14. The Bridge, by Leslie Stein. From Stein’s Vice column, this is a typically gorgeous, autobiographical bit of self-reflection that goes to some very dark places and finds laughter there.
15. Silver Wire, by Jordan Shiveley. In the many darkly humorous comics I’ve included on this list, the story about a mouse trying to save his partner from self-annihilation drawn in a simple line is certainly the darkest.
16. Magic Whistle #3.2, by Sam Henderson. One of comics’ greatest humorists returns in full force with single-panel gags, extended shaggy dog stories and a variety of other humorists as this comic has become an excellent humor anthology.
17. Fool’s Errand, by Vanessa Davis. This is one of many excellent comics from Davis’ run in The Paris Review, and it takes a meandering path from time spent in Guatemala to the soul-crushing experience of managing an apartment building.
18. Hellbound Lifestyle, by Kaeleigh Forsythe & Alabaster Pizzo. Pizzo’s beautifully expressive and simple line is a perfect match for Forsythe’s amusingly self-deprecating journey through constant and sometimes manic self-reflection.
19. Pale, Sick and Magic, by Audra Stang. Stang’s loose and energetic line and sharp dialogue fuel this high school story of a bully and the bullied from the bully’s point of view a few years later, as she is unwittingly contacted from beyond the grave by a mutual acquaintance.
20. Medieval War Scene, by Aaron Cockle. This is part of Czap Books’ Ley Lines series, wherein Cockle ponders the relationship between creation and destruction, and how both war and time conspire against creating a cultural sense of continuity over time.
21. If Only Once, If Only For A Little While, by Rosemary Valero-O’Connell. This is an exquisitely rendered and staged story about learning how to live in the real world and let go of the past by a cartoonist with total command over her line.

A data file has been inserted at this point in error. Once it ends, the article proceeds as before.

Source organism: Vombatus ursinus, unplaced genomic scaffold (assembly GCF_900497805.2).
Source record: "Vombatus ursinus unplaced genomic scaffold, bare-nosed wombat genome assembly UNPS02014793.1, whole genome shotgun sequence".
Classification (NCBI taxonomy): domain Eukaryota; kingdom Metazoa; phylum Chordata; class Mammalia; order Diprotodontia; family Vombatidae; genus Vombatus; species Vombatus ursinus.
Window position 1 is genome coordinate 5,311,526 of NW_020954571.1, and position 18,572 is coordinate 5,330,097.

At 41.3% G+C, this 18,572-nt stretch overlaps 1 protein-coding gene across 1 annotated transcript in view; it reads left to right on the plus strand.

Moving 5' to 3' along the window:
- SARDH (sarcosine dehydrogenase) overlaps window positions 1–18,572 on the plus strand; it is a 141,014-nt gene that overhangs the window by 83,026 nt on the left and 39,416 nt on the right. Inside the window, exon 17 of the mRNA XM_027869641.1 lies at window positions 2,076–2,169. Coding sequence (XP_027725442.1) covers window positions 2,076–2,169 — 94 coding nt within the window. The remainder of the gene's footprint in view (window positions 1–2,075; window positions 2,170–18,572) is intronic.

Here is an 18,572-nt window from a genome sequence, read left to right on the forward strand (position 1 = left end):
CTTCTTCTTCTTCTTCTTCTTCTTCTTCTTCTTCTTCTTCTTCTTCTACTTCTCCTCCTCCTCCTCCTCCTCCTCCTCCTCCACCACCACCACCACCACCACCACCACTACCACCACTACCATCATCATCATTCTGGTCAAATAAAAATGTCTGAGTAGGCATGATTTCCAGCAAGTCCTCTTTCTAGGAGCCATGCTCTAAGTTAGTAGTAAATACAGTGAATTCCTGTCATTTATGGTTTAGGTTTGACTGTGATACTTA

22. Malarkey, by November Garcia. These are funny, plainly-drawn accounts of the Filipina cartoonist’s daily life, adventures while drinking, and the frequently bizarre conversations she has with her mother.
23. Sex Fantasy #7, by Sophia Foster-Dimino. This is a heart-breaking, fascinating account of a relationship falling apart during a vacation to Hawai’i, rendered in her usual clear but cartoony style.
24. The Experts, by Sophie Franz. This is a vividly drawn horror-mystery story about a group of scientists isolated in an ocean facility. No explanations, no solutions, and no happy ending.
25. Wallpaper, by Whit Taylor. This mix of illustrated patterns and designs cleverly reflects the emotional states and events of the characters on each page.
26. Faded Frankenstein, by E.A. Bethea. Bethea’s scratchy, scrawled line is a perfect complement for her poetic and heartfelt prose about missing friends, fading memories, and the images of jobs past.
27. Zebidiah Part 3, by Asher Z. Craw. Part autobio story about embracing one’s identity as a trans person, and part magical realist adventure, the genius of the story is the way Craw wrapped both up together in telling the tale of Zebediah and Eula-Lee, who were pursued by the forces of evil into their modern-day incarnations as Asher and Lillie (Craw’s actual wife) Craw.
28. Paper Pencil Life #4, by Summer Pierre. This is a clearly written and cartooned collection of diary strips about life as an artist, a mother and sharp observer of the world around her.
29. Sorgin, by Amelia Onorato. This is an immaculately constructed and heartbreaking story about genocide and resistance, told with a humane and restrained touch.
30. Self, by Meghan Turbitt. This is a warped, hilarious deconstruction of trashy women’s magazines reorganized around Tubitt’s own personal obsessions.